The seasons of labour: Spring & the Victorian ‘gig-economy’
In the days of 24/7 news coverage and social media storms it can be quite easy to forget the underlying material realities of life.
March 1st marked the start of the Spring for weather forecasters who prefer even quarters. The first day of Spring is on March 20th and the clocks change on Sunday.
It should mean (slightly) warmer days, more daylight and, before climate change speeded up the process, the arrival of blossom and spring flowers, although austerity weather can persist.
Labour wise it also marked, and still does mark a transition. Despite ever present claims that the world of work has somehow irreversibly changed there are still many seasonal and casual jobs around, just as there were in Victorian times.
Indeed the ‘gig-economy’ of unpredictable employment patterns was a key feature of the Victorian labour market though not under that name obviously.
Raph Samuel (see below) noted that ‘through the spring men were beginning to move from indoor to outdoor jobs, sometimes taking the step of exchanging a permanent occupation for a roving one’
London was the centre of winter labour, not only because there were more jobs to be had in the Capital but also because there was more shelter from the winter weather.
It remains the case that winter sees a peak in deaths, invariably weather related. Some of the rich don’t winter elsewhere in the world just because they like all year sun but also because it is healthier than the damp and cold of the UK.
The late socialist historian Raphael Samuel described these seasonal patterns in his essay Comers and Goers, about how the workforce and the nature of work changed through the year.
Samuel suggested that, ‘the ebb and flow of wayfaring life in nineteenth century England was strongly influenced by the weather’
From March to October those in search of work were often to be found on the road
Samuel observed that ‘Country labourers who wintered in the Metropolitan Night Refuges were said to fly off about March.. travelling circuses began their tented tours in March.. all through the spring men were beginning to move from indoor jobs to outdoor ones’.
The peak of the labour exodus from city to countryside came rather later in the year- August and September- when places like London themselves were quieter, only to go into sharp reverse as the weather worsened and people sought warm night shelters again.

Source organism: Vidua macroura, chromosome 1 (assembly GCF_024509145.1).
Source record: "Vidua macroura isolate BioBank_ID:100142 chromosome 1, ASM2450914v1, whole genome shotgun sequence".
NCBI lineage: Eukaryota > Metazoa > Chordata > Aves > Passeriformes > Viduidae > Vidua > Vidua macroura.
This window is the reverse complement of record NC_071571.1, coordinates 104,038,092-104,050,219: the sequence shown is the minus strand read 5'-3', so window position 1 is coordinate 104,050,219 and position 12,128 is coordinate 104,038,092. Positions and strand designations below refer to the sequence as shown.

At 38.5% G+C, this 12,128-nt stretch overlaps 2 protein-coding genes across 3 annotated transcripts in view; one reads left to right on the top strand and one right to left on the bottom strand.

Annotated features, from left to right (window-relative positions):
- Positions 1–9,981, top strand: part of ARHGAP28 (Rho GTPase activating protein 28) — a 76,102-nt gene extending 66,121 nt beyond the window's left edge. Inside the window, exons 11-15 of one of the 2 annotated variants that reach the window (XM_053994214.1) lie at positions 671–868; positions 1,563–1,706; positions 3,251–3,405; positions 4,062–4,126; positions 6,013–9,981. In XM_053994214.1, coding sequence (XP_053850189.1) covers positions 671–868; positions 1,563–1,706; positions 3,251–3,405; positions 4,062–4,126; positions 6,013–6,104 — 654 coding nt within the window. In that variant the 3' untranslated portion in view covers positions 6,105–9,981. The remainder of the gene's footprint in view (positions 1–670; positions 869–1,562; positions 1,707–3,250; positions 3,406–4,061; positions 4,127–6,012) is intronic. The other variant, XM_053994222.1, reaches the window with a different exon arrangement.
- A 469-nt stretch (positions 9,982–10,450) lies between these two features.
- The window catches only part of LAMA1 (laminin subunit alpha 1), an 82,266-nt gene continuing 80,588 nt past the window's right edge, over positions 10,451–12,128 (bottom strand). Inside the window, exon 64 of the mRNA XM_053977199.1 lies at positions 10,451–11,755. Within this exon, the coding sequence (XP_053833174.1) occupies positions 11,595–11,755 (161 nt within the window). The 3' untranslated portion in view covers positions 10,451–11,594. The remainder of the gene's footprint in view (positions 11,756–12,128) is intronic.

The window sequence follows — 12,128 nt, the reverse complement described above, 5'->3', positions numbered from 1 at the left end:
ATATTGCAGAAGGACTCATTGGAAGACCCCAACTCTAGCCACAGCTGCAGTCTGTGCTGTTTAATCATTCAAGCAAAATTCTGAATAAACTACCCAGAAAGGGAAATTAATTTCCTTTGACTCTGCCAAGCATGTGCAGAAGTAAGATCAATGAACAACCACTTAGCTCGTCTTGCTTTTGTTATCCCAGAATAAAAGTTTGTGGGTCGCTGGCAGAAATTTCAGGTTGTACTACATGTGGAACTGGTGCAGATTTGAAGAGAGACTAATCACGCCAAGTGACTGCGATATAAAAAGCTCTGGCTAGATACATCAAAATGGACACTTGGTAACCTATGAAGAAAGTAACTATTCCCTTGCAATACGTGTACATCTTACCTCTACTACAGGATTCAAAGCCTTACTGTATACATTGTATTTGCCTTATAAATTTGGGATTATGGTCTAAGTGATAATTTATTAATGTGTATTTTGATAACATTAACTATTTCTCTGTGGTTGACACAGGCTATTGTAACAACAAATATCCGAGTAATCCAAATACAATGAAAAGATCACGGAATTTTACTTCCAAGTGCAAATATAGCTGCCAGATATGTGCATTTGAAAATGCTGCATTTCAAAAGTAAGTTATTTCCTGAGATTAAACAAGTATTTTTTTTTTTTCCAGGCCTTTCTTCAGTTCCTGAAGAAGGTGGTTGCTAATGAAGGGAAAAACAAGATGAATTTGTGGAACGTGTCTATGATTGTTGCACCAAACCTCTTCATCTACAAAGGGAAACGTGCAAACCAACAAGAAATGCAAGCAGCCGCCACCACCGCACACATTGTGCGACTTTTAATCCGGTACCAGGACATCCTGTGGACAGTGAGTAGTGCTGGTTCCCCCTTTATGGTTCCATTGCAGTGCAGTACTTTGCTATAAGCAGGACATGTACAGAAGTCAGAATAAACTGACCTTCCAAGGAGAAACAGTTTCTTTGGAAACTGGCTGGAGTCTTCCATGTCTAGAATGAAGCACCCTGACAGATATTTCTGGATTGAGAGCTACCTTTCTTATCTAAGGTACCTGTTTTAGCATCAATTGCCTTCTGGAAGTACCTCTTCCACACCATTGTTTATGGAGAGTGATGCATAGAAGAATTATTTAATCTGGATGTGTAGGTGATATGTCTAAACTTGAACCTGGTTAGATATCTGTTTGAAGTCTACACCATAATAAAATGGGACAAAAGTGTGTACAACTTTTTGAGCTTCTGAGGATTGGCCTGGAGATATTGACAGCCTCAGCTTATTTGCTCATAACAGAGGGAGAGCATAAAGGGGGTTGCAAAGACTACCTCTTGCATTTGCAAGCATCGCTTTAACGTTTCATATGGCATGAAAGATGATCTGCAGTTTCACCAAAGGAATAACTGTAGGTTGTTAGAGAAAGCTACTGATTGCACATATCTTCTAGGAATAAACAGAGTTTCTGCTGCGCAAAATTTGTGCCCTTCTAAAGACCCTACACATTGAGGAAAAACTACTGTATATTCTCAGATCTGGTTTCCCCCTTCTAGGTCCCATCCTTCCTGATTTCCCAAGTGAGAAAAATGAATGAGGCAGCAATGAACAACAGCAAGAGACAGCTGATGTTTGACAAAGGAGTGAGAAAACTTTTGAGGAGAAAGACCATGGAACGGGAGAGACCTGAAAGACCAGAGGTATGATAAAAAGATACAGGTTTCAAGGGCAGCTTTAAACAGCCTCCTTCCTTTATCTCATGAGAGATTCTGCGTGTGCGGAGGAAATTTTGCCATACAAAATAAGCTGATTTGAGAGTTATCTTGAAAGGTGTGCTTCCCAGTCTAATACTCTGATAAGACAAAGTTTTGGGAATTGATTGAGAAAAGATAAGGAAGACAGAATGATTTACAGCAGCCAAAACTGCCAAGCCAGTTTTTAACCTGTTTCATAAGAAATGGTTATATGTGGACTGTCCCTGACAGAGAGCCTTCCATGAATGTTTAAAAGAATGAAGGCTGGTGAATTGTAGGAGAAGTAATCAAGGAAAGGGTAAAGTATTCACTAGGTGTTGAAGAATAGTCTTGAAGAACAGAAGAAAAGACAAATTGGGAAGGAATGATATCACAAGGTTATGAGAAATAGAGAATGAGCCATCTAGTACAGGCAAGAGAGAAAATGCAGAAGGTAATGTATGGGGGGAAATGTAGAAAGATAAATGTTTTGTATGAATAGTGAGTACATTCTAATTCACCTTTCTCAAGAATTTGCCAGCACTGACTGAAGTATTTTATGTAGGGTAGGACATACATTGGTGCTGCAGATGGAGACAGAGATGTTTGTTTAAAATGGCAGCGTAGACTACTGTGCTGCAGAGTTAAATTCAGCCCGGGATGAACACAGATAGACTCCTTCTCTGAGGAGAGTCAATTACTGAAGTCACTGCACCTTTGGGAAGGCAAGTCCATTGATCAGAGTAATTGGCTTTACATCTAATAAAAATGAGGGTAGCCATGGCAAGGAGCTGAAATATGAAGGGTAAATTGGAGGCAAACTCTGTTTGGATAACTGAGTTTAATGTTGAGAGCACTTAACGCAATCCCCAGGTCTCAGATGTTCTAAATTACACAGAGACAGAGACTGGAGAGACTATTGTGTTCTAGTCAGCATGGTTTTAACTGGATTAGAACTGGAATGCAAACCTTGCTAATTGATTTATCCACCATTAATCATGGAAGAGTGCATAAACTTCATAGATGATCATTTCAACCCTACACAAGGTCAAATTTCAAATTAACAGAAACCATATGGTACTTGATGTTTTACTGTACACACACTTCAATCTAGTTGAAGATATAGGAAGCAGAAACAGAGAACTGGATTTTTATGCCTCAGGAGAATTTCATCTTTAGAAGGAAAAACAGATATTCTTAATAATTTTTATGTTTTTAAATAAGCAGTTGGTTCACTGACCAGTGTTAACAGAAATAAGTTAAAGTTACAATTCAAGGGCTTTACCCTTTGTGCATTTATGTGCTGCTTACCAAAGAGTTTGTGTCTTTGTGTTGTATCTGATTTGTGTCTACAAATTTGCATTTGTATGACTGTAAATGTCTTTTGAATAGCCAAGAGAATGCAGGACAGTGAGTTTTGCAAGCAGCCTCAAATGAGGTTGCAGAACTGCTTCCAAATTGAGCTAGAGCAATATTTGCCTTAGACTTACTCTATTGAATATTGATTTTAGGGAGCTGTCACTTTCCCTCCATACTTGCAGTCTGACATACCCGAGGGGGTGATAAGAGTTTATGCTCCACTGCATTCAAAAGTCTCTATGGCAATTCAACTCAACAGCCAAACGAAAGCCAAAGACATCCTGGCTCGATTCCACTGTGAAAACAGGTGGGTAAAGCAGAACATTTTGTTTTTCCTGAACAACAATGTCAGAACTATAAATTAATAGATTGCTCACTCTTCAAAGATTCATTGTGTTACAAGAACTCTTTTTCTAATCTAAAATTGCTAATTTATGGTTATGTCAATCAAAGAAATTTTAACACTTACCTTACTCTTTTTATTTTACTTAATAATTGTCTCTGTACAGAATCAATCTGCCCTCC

Some industrial jobs were also resolutely seasonal. Work in maltings (associated with brewing) didn’t tend to end up until May but again Samuel suggests that ‘Gas stokers (regular winter men) were given their notices (sack) as early as February and March’ as the demand for gas fell in the better weather. The point seems to have been that many voluntarily gave notice and they preferred to go brick making once the weather improved. Only a third of stokers were employed year round
Gas stoking was well paid but the hours were very long and the work heavy.
The drift of workers out of London was not a sudden migration, as birds might do, but a genuine ebb and flow. People might move from central London to the suburbs and then out to the countryside as the weather improved.
One of the key aims of the 1834 Poor Law which introduced the Workhouse was to make sure that labour was mobile and would travel to where workers were required.
The principle remains central to the ideology of market capitalism. In the Thatcher era Norman Tebbit famously talked about people getting on their bike to look for work.
In the current period hard-line neo-liberal Government policies are determined to make sure that people are looking for work, whether fit for it or not.
Yet the seasonal nature of some work is also a reminder about why the labour movement fought for a welfare state, a social safety net that provided a bottom line for those whose labour power capital picks up and discards as the days lengthen and then shorten